Diabetes is a worldwide epidemic. According to the International Diabetes Federation, over 450 million people worldwide are living with diabetes, including 1 in 5 of those aged over 65. An estimated 1.7 million Australians are currently living with diabetes. The proportion of people living with type 2 diabetes has been steadily increasing in Australia and diabetes related complications (even though many are preventable) are a serious problem.
What is Type 2 diabetes?
People with diabetes have an abnormally high or low blood sugar level.
In Type 2 diabetes, the body either fails to produce enough insulin, or can’t use that insulin properly. Insulin is the hormone in our body that allows the sugars from the food we eat (glucose) in the blood stream to enter our body’s cells, where it is converted into energy.
What are the symptoms of diabetes?
Many people with type 2 diabetes display no symptoms.
Because type 2 diabetes tends to be diagnosed at a later age, some of the warning signs can be dismissed as a part of ‘getting older’. In some cases, by the time type 2 diabetes is diagnosed, the complications of diabetes may already be present.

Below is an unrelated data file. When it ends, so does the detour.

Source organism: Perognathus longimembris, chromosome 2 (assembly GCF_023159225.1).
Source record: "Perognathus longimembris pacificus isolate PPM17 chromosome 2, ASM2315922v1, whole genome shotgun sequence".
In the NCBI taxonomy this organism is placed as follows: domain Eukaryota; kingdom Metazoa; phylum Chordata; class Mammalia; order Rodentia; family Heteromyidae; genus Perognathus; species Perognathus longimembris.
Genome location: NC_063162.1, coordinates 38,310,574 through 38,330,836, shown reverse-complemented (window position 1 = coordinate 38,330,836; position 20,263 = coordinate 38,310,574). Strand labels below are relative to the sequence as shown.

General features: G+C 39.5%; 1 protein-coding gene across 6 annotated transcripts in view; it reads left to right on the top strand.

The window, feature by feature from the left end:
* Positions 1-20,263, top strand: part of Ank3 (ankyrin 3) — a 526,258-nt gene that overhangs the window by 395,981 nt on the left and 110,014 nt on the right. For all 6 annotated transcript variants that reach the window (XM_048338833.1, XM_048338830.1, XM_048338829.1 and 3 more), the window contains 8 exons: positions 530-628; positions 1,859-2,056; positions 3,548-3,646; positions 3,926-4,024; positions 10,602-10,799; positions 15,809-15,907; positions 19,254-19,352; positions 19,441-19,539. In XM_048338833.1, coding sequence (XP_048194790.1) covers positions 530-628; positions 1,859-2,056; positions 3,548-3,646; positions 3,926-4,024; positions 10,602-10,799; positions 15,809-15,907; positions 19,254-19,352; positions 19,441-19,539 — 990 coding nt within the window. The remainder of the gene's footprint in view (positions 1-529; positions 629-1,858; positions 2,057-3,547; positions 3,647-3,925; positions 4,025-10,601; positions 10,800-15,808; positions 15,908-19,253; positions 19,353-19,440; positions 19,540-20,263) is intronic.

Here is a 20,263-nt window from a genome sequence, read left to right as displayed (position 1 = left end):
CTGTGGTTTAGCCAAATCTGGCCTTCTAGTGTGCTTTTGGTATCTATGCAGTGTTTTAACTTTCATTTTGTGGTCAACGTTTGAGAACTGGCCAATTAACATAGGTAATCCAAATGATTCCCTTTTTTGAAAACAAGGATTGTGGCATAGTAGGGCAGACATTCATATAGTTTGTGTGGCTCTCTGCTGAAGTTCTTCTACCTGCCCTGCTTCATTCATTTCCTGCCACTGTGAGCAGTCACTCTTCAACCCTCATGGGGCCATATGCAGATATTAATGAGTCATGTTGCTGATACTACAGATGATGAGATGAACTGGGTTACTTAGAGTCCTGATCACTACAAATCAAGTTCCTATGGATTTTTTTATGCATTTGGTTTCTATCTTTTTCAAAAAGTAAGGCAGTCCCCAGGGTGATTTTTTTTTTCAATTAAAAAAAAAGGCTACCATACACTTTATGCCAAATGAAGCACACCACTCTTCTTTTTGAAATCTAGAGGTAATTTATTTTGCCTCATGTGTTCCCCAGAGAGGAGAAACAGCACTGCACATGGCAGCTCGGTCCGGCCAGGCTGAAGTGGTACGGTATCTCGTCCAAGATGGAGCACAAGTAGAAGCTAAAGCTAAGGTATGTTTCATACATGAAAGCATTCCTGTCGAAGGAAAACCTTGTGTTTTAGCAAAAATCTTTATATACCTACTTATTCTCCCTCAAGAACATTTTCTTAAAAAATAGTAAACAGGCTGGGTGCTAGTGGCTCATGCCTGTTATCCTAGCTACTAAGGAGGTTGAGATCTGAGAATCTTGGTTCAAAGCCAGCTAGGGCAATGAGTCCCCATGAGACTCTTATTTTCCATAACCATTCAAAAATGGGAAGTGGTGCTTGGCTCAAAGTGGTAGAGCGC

Common symptoms include:
- Excessive thirst
- Passing more urine
- Feeling tired and lethargic
- Always feeling hungry
- Having cuts that heal slowly
- Itching, skin infections
- Blurred vision
- Gradually putting on weight
- Mood swings
- Feeling dizzy
- Leg cramps
If untreated or not properly controlled, diabetes can damage blood vessels, nerves and organs such as the kidneys, limbs or the eyes, leading to serious problems. However, with a healthy lifestyle and the right treatment people with diabetes can lead full and normal lives.
Who is at risk of developing type 2 diabetes?
People are at a higher risk of getting type 2 diabetes if they:
- have a family history of diabetes
- are over 55 years of age – the risk increases as we age
- are over 45 years of age and are overweight or have high blood-pressure
- are over 35 years of age and are from an Aboriginal or Torres Strait Islander background
- are a woman who has given birth to a child over 4.5 kgs (9 lbs), or had gestational diabetes when pregnant, or had a condition known as Polycystic Ovarian Syndrome.
While there is currently no cure for type 2 diabetes, the condition can be managed through a number of lifestyle modifications. Effectively managing diabetes is the best way to prevent diabetes-related complications.
How can physiotherapists help those with diabetes?